Colorectal cancer is the second leading cause of death from cancer in North America and is often diagnosed at an advanced stage, after it has spread to other parts of the body. Patients with advanced colorectal cancer generally have a life expectancy of around 24 to 30 months.
A USask team of researchers led by Humphrey Fonge, an assistant professor in the College of Medicine’s medical imaging department, has created an assassin antibody with attached radioactive molecules which cling to colorectal cancer cells and destroy them.
“I have designed a molecule that will attach itself to colorectal cancer cells and destroy them, with little to no impact on neighbouring healthy cells,” Fonge said. “This could transform outcomes for many colorectal cancer patients including, those at the advanced stages of the cancer.”
The assassin antibody attaches itself to a specific protein which appears on colorectal cancer cells, and then kills it.
“This is a personalized medicine approach enabling us to treat the cancer in a very pinpointed way, while sparing healthy tissue,” he said. “It is a novel radio-immunotherapy approach.”
The five-year research program has been awarded $872,100 by the Canadian Institutes of Health Research (CIHR)—one of five USask health research programs awarded a total of $4.9 million by the CIHR in its fall 2018 funding competition.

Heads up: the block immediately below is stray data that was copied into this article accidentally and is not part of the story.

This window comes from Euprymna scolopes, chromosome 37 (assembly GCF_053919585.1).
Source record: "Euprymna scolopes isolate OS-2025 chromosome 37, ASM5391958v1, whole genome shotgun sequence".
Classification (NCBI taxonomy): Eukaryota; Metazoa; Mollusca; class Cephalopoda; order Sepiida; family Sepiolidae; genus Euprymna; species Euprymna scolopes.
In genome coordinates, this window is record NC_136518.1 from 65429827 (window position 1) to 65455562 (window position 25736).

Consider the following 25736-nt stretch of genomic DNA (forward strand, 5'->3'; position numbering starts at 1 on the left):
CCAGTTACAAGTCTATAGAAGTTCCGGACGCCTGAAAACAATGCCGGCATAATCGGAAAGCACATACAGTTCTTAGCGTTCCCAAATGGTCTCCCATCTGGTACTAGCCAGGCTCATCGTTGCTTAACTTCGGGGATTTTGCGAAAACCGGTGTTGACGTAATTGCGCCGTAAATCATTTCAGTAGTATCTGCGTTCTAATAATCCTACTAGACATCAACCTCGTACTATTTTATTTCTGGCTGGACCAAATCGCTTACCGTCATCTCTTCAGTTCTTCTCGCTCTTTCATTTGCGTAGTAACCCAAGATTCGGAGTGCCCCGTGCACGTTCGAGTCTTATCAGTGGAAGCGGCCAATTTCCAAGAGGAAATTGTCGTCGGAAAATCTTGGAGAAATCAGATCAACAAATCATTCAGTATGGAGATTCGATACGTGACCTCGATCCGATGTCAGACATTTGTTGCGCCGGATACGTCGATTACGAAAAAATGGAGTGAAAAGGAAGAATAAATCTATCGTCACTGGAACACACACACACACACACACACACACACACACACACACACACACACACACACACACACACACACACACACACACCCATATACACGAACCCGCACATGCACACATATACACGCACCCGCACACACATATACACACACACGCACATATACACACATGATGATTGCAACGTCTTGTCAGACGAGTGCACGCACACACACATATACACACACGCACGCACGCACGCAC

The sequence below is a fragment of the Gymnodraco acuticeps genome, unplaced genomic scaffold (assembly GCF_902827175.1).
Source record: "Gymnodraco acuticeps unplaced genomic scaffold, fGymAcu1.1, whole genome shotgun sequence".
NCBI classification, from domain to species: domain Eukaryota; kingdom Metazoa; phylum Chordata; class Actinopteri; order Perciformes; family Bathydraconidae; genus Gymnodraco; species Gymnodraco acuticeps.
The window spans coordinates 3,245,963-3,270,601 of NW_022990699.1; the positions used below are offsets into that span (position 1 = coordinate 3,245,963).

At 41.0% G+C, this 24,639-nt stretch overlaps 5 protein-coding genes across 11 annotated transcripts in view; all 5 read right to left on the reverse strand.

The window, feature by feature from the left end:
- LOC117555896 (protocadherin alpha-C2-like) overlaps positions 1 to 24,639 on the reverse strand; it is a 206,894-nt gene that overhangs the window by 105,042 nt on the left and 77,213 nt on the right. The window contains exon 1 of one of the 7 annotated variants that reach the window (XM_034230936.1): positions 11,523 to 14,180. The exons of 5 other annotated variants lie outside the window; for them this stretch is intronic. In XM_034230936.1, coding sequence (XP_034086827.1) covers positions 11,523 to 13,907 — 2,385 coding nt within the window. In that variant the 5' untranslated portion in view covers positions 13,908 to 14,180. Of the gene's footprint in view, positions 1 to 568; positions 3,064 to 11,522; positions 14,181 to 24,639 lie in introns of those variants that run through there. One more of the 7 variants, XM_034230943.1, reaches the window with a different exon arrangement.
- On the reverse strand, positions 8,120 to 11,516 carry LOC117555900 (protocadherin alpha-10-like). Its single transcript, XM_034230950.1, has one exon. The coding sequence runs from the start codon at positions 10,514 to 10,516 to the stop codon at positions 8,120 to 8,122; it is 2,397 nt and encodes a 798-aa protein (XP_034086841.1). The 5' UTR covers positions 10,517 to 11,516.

Fonge said that the evaluation of the antibody in mice has been very promising and he hopes to move to human trials in two years.
“We are very encouraged by our initial results in mice,” he said.
The assassin antibody kills the colorectal cancer cell by releasing high energy to the DNA of the cell. Current antibody drug therapies can slow down the spread of colorectal cancer, but do not destroy the existing cancer cells.
The USask research team, which includes post-doctoral trainee Behlol Khan, is planning to study whether the assassin antibody could be used to treat other cancers, including breast and pancreatic cancers, which express the same protein.
Colorectal cancer patients are often diagnosed when the cancer is advanced and has spread, relying on scans to determine whether tumours have grown or have slowed down following treatment.
The protein found in colorectal cancer cells makes the cells spread in an uncontrolled manner. They can double in number every few hours, leading to the rapid spread of this type of cancer.
The USask team is developing another antibody which will allow doctors to specifically track the spread of colorectal cancer cells and the growth of tumours, enabling earlier diagnosis and targeted personal treatment.
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